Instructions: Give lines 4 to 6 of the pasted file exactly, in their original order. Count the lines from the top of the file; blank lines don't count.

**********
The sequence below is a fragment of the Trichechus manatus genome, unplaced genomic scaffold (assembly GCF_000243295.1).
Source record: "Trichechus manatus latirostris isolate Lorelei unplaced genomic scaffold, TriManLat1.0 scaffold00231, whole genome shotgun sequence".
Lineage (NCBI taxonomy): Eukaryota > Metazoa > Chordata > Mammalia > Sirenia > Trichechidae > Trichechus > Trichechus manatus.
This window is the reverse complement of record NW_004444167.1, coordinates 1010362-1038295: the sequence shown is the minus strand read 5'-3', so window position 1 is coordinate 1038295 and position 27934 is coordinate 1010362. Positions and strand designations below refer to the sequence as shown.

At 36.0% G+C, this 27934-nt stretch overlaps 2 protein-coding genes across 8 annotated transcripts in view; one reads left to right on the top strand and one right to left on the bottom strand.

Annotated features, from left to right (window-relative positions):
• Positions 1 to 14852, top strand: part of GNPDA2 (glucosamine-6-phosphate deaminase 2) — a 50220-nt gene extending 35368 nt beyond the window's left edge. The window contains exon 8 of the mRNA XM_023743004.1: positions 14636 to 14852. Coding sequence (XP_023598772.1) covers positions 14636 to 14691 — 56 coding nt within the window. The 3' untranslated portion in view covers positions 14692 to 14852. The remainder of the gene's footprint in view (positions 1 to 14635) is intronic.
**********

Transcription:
This window is the reverse complement of record NW_004444167.1, coordinates 1010362-1038295: the sequence shown is the minus strand read 5'-3', so window position 1 is coordinate 1038295 and position 27934 is coordinate 1010362. Positions and strand designations below refer to the sequence as shown.

At 36.0% G+C, this 27934-nt stretch overlaps 2 protein-coding genes across 8 annotated transcripts in view; one reads left to right on the top strand and one right to left on the bottom strand.

Annotated features, from left to right (window-relative positions):